Figurative Language in A Rose for Emily

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  • 0:00 A Rose for Emily
  • 0:42 What is Figurative Language
  • 1:07 Metaphors
  • 2:11 Similes
  • 3:16 Personification & Alliteration
  • 4:17 Lesson Summary
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Lesson Transcript
Instructor: Margaret Stone

Margaret has taught both college and high school English and has a master's degree in English.

This lesson focuses on figurative language in William Faulkner's 'A Rose for Emily'. We will quickly review the short story and then examine examples of metaphors, similes, alliteration, and personification.

A Rose for Emily

William Faulkner's A Rose for Emily is a macabre short story set in the fictional town of Jefferson, Mississippi. Emily Grierson, the main character, comes from an aristocratic family, and most of the townspeople believe she feels herself to be just a bit above them. It's only natural, then, that the townspeople, who narrate this grim tale, feel some satisfaction when Miss Emily's Yankee suitor, Homer Barron, apparently jilts her.

At Miss Emily's death, however, the horrifying truth is revealed. Homer never left Jefferson; in fact, Miss Emily killed him. What's more, she has been sleeping with his corpse for some forty years.

What Is Figurative Language?

Because of its straightforward plot, readers sometimes overlook Faulkner's subtle use of figurative language in A Rose for Emily. Writers use figurative language to add additional layers of meaning to a text by using literary devices such as metaphors, similes, alliteration, and personification; Faulkner uses all of these devices to convey meaning beyond the literal words he uses in A Rose for Emily.


Metaphors are stated comparisons. These comparisons can help readers better understand an idea the writer is attempting to convey. Faulkner uses several metaphors in A Rose for Emily; the first one appears in the story's first paragraph.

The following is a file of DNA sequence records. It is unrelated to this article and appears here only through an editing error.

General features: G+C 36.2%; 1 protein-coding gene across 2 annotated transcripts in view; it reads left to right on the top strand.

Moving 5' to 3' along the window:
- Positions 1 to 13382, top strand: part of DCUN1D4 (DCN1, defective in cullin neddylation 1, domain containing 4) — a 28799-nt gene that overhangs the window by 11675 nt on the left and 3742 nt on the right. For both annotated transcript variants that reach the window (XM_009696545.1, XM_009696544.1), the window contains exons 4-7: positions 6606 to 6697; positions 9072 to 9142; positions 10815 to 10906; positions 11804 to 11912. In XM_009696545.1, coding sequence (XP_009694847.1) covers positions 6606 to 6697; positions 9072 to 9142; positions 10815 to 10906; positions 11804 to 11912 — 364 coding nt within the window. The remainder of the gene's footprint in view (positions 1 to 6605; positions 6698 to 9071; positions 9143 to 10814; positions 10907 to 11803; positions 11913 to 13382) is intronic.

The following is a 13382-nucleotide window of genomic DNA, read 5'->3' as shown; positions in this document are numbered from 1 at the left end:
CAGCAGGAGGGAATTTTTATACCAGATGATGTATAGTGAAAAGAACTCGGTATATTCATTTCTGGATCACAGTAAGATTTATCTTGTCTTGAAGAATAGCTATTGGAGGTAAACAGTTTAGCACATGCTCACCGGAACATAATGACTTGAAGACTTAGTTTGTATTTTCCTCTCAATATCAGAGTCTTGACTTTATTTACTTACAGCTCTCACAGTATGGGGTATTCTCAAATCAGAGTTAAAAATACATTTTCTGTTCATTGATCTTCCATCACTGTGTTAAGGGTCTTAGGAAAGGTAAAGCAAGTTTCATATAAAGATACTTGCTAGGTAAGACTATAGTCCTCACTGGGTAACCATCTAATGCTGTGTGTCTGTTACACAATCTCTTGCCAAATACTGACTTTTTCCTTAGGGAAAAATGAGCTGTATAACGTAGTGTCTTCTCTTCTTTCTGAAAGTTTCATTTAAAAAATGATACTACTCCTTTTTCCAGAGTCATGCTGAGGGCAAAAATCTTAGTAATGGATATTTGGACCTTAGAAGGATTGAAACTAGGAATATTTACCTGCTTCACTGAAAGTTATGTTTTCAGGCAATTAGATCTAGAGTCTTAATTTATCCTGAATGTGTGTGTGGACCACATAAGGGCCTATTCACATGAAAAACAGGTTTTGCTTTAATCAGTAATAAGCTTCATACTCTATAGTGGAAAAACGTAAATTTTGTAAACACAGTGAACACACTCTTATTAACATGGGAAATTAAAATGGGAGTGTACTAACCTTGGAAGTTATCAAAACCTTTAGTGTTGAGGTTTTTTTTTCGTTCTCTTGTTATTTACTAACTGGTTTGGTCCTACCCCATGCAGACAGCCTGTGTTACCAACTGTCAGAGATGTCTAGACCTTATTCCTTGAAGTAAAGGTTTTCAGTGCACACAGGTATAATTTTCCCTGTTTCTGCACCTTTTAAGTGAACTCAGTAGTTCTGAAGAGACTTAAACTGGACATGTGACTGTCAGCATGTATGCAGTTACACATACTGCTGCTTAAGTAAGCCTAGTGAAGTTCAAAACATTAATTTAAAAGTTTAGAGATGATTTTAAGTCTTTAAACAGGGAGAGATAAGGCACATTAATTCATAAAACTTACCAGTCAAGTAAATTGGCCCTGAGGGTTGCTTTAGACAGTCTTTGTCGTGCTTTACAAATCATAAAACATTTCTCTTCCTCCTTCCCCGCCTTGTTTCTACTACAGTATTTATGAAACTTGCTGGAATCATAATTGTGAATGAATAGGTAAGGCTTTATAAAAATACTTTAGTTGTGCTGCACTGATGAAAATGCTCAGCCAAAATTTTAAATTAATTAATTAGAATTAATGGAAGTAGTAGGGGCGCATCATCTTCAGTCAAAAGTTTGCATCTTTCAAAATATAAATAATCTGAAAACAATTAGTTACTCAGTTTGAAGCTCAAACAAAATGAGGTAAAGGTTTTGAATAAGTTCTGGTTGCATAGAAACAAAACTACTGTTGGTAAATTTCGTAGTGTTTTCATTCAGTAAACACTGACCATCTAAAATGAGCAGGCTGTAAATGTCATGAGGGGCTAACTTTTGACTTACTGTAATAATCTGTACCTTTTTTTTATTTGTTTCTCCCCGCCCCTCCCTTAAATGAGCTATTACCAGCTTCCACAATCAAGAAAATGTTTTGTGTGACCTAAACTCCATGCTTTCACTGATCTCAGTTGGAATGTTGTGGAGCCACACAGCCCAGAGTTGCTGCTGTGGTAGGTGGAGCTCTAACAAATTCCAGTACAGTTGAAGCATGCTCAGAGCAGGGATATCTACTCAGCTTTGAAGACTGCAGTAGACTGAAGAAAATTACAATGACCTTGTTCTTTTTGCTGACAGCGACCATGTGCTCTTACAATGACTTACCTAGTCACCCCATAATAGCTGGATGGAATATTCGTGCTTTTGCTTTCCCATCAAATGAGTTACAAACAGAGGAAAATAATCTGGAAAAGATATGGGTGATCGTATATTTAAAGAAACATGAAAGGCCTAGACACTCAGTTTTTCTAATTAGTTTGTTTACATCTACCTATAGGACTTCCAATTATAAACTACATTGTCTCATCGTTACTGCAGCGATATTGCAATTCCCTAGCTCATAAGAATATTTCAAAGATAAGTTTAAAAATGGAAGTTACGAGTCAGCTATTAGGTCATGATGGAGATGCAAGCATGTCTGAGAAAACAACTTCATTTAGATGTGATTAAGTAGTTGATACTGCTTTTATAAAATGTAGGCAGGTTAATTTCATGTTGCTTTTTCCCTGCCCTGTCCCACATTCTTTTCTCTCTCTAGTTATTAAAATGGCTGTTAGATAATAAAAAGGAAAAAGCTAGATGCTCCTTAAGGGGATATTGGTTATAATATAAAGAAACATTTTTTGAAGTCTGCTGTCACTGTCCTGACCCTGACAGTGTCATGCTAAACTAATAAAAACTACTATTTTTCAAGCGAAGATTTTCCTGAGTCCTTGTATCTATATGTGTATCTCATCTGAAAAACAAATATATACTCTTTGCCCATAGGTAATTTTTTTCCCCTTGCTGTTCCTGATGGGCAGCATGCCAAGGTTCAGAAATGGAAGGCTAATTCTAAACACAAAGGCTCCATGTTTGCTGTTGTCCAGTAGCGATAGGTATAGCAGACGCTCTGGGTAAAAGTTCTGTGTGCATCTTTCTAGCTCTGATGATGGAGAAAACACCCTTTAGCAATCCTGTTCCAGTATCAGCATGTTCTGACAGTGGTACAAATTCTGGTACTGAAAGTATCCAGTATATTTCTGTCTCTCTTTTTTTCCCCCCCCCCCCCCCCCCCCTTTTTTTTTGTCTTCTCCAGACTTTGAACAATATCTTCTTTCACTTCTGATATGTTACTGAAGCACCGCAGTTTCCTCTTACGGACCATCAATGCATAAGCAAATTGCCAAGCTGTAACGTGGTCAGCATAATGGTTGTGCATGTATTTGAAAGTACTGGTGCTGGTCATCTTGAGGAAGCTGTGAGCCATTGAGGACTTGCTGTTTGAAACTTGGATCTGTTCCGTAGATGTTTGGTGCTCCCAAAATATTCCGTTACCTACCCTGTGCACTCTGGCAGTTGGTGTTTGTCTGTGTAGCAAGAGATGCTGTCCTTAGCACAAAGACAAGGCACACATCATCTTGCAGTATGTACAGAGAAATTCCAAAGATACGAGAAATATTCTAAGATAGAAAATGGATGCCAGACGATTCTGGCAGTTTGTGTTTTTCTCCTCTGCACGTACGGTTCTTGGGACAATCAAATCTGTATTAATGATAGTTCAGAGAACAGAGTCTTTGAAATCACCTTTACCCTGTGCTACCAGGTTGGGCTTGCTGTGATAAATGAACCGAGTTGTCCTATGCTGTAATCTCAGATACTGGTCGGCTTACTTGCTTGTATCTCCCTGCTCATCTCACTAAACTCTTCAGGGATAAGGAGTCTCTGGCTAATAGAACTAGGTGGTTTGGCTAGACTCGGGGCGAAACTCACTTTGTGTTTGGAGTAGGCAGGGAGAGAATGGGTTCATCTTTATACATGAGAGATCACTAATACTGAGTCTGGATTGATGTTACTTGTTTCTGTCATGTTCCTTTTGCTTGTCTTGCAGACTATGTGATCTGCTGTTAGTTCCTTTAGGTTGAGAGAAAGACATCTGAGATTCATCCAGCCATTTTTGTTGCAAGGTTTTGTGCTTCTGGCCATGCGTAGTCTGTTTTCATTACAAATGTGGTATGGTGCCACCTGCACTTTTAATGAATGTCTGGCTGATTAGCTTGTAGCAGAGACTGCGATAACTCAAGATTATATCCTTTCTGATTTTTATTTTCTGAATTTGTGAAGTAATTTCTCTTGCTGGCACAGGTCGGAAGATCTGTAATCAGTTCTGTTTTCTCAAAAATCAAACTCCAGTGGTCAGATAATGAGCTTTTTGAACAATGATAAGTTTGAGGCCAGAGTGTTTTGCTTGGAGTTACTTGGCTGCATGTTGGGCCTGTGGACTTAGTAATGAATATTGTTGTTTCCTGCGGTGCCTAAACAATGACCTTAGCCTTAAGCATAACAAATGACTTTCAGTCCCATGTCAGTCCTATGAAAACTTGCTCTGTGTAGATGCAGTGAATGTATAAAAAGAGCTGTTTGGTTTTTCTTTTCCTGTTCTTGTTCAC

'When Miss Emily Grierson died, our whole town went to her funeral: the men through a sort of respectful affection for a fallen monument, the women mostly out of curiosity to see the inside of her house . . . .'

Faulkner calls Emily 'a fallen monument' to the town; she has been a part of her community for so long that she seemed as fixed and permanent as a monument.

A metaphor is also used to describe what happens when the town officials attempt to collect Miss Emily's taxes. She believes that Colonel Sartoris has declared her exempt from taxation long ago, 'so she vanquished them, horse and foot . . . .' The metaphor of battle in the phrase 'horse and foot' is appropriate to the tenor of Miss Emily's conversation with the elected officials. There is little doubt that she is willing to go to war figuratively if the officials persist with their attempt to collect her taxes.


Similes are similar to metaphors, except these comparisons are implied rather than stated. Similes often use the words 'like' or 'as' in the comparison.

Faulkner uses several different similes to describe Miss Emily's physical appearance. He says, 'She looked bloated, like a body long submerged in motionless water, and of that pallid hue.'

When the elected officials visit, Faulkner emphasizes Emily's dark eyes: 'Her eyes looked like two small pieces of coal pressed into a lump of dough as they moved from one face to another while the visitors stated their errand.'

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